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What to Consider Before Rezoning Your Land

You might have a property you want to purchase, but it doesn't have favorable zoning requirements. Find out what you can do about rezoning the property to help you accomplish your goal. Talk to a realtor to help you get things on board to make it happen. Here are some things to consider before rezoning your land.

Know the Zoning Code Where You Plan to Move

Before you plan to rezone the land, speak to someone from the local municipal planning and building department. Find out the zoning category of where you want to move.

If the place is a single-family residential property, you'll notice churches, schools, and community centers are most prevalent. A transitional zoning district would have commercial buildings. Consider how zoning requirements may impact how you use the property.

Maybe you want to run a home business but need clearance to do it. You might find an exception like running a child care facility. Before you cut down trees or alter the structure of the place, find out if any city ordinances prevent you from making these changes.

Apply for Rezoning

After you see that rezoning is possible, write an application for it. Go to the office of planning and building to write up a petition. Here are a few things to note:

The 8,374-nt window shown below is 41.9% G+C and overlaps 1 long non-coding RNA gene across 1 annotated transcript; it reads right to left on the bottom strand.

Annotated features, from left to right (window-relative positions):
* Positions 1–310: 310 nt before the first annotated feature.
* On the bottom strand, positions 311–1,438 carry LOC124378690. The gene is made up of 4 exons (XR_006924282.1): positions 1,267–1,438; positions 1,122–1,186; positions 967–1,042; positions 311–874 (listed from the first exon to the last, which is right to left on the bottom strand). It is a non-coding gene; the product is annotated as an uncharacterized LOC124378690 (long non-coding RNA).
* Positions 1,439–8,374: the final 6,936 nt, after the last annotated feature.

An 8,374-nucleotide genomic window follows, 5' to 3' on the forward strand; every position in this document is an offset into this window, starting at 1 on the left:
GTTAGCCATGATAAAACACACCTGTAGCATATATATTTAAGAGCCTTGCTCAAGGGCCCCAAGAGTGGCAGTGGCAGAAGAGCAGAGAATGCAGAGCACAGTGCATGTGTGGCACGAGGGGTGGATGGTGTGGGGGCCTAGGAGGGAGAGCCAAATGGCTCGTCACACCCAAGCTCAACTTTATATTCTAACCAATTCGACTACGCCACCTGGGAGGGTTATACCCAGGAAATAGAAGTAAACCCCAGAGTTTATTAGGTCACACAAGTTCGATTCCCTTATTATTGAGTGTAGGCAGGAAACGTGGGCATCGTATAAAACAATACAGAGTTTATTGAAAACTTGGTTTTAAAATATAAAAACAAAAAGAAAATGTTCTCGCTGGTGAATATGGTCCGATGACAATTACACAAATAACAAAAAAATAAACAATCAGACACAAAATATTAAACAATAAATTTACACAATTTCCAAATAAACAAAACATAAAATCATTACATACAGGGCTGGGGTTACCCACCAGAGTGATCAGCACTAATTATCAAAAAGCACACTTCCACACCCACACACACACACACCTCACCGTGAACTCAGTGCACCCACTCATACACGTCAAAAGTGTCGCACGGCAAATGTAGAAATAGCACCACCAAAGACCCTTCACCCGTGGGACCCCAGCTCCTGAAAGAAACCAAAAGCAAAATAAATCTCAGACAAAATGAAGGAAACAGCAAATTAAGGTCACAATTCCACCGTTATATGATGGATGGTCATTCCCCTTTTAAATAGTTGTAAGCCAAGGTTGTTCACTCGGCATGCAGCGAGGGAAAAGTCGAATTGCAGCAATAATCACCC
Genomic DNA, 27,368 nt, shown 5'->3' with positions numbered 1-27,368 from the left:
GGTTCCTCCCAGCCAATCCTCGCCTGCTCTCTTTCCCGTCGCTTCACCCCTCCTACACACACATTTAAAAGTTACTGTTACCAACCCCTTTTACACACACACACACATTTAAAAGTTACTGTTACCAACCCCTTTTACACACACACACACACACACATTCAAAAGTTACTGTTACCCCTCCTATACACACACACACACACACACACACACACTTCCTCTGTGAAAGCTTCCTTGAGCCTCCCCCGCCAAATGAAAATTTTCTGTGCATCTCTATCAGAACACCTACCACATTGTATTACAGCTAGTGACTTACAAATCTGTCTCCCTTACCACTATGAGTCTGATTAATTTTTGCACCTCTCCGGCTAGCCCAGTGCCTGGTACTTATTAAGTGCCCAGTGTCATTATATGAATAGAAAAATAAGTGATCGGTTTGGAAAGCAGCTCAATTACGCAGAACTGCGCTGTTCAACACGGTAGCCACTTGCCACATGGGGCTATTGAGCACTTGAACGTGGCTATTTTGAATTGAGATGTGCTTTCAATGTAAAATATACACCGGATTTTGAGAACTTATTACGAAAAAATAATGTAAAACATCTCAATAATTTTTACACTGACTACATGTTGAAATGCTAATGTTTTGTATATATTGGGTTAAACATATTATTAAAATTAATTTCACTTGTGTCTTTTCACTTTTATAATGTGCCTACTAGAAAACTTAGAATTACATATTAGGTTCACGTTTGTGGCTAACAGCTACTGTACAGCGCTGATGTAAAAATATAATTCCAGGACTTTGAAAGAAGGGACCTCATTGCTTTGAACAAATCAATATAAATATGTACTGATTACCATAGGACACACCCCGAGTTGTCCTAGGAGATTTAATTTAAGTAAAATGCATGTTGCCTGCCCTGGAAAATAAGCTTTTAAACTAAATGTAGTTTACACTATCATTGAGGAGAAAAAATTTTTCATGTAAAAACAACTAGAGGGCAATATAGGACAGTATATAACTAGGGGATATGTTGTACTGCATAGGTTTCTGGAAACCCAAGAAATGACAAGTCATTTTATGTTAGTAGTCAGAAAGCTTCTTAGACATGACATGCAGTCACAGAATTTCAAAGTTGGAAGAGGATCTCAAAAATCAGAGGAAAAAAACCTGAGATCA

• Write how you will use the land

  • Know the application fee based on the property size

  • Apply within the allotted time

Some states require that you place your petition in a local newspaper. They want you to let neighbors know what's happening because rezoning your property may affect surrounding properties and roads. A zoning board will review your application and determine if your request suits the land and any long-range plans.

Wait for a Recommendation

If they favor your application, they'll recommend your rezoning request. However, they could also recommend a denial. The zoning board thinks about the health and welfare of the applicant, the adjacent neighbors, and the community in mind.

Next, the rezoning committee will rule on the decision in a public hearing. Residents can attend to express their support or opposition to your application request. Sometimes you might get a zoning variance, which grants you some of what you want but considers the community needs.

Figure out the steps you need to take to get the ideal property and make the best use out of it.

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